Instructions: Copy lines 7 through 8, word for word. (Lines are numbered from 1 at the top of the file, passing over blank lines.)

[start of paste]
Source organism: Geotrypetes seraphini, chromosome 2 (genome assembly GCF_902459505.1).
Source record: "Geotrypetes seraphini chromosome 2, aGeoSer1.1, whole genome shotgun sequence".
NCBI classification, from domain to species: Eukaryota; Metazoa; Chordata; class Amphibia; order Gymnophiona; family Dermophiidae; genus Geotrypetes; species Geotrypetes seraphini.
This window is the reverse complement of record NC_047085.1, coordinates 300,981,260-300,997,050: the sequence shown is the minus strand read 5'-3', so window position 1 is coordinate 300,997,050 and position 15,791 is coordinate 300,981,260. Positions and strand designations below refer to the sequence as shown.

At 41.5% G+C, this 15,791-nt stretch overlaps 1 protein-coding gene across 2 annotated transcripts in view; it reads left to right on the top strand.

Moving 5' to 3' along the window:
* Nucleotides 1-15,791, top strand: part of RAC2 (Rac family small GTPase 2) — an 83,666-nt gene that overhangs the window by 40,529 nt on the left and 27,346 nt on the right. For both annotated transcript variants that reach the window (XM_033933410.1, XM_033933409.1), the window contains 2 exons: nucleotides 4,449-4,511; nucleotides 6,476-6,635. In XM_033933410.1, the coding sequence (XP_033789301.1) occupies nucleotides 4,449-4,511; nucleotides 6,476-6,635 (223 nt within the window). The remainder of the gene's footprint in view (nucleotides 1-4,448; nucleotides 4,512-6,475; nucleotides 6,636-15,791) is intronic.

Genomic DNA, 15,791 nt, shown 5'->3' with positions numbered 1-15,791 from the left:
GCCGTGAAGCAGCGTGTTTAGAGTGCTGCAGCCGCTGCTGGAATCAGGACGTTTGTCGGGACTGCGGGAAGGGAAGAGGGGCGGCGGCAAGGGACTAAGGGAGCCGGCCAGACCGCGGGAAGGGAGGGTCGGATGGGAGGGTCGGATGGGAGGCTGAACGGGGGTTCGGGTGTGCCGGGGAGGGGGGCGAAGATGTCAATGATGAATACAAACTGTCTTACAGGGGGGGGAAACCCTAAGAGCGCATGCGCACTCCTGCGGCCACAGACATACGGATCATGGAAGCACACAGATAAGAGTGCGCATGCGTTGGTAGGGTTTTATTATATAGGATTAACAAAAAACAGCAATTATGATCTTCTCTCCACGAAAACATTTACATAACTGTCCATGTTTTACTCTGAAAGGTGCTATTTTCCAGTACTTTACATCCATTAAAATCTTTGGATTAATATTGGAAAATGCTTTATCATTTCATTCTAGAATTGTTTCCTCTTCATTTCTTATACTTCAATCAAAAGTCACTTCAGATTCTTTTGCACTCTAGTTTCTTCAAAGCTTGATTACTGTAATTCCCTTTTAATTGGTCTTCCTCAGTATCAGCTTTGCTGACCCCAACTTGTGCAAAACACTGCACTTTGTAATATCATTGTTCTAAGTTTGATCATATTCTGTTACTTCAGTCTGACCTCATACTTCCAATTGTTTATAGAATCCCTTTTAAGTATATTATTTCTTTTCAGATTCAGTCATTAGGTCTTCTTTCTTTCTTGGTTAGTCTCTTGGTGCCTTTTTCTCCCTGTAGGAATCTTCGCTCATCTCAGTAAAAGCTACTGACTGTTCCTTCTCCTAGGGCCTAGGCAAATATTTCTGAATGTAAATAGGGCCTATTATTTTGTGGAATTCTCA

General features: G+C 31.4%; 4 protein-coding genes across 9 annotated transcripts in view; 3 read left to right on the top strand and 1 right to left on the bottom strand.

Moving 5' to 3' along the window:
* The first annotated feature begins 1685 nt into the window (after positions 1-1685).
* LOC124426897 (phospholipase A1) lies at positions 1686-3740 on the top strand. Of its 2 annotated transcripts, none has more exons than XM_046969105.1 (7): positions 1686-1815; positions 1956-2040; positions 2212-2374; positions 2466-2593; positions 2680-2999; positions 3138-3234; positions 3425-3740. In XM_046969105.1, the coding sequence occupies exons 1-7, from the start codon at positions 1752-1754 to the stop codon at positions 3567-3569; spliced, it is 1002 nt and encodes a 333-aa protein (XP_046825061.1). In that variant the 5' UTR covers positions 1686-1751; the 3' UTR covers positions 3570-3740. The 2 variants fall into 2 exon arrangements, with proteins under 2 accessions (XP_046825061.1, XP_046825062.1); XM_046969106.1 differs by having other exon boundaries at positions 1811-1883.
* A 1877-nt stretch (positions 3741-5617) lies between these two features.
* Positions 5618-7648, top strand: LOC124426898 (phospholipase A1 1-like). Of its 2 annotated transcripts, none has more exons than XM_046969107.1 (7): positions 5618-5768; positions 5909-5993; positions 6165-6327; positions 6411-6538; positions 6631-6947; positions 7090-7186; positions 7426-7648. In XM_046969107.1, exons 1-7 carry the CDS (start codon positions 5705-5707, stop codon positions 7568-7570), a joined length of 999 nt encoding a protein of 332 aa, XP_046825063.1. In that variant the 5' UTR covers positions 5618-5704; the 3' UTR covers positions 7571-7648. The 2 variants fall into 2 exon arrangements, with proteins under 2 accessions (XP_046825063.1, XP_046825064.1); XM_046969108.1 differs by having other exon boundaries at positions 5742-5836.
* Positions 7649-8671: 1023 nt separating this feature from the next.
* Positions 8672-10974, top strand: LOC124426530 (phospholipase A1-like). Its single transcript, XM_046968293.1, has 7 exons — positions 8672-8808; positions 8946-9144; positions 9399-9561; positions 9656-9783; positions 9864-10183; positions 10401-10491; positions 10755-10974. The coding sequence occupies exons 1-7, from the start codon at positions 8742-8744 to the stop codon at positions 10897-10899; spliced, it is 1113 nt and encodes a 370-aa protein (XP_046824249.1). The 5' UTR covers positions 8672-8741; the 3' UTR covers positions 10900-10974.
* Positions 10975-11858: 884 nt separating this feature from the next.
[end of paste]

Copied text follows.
* Nucleotides 1-15,791, top strand: part of RAC2 (Rac family small GTPase 2) — an 83,666-nt gene that overhangs the window by 40,529 nt on the left and 27,346 nt on the right. For both annotated transcript variants that reach the window (XM_033933410.1, XM_033933409.1), the window contains 2 exons: nucleotides 4,449-4,511; nucleotides 6,476-6,635. In XM_033933410.1, the coding sequence (XP_033789301.1) occupies nucleotides 4,449-4,511; nucleotides 6,476-6,635 (223 nt within the window). The remainder of the gene's footprint in view (nucleotides 1-4,448; nucleotides 4,512-6,475; nucleotides 6,636-15,791) is intronic.

Genomic DNA, 15,791 nt, shown 5'->3' with positions numbered 1-15,791 from the left: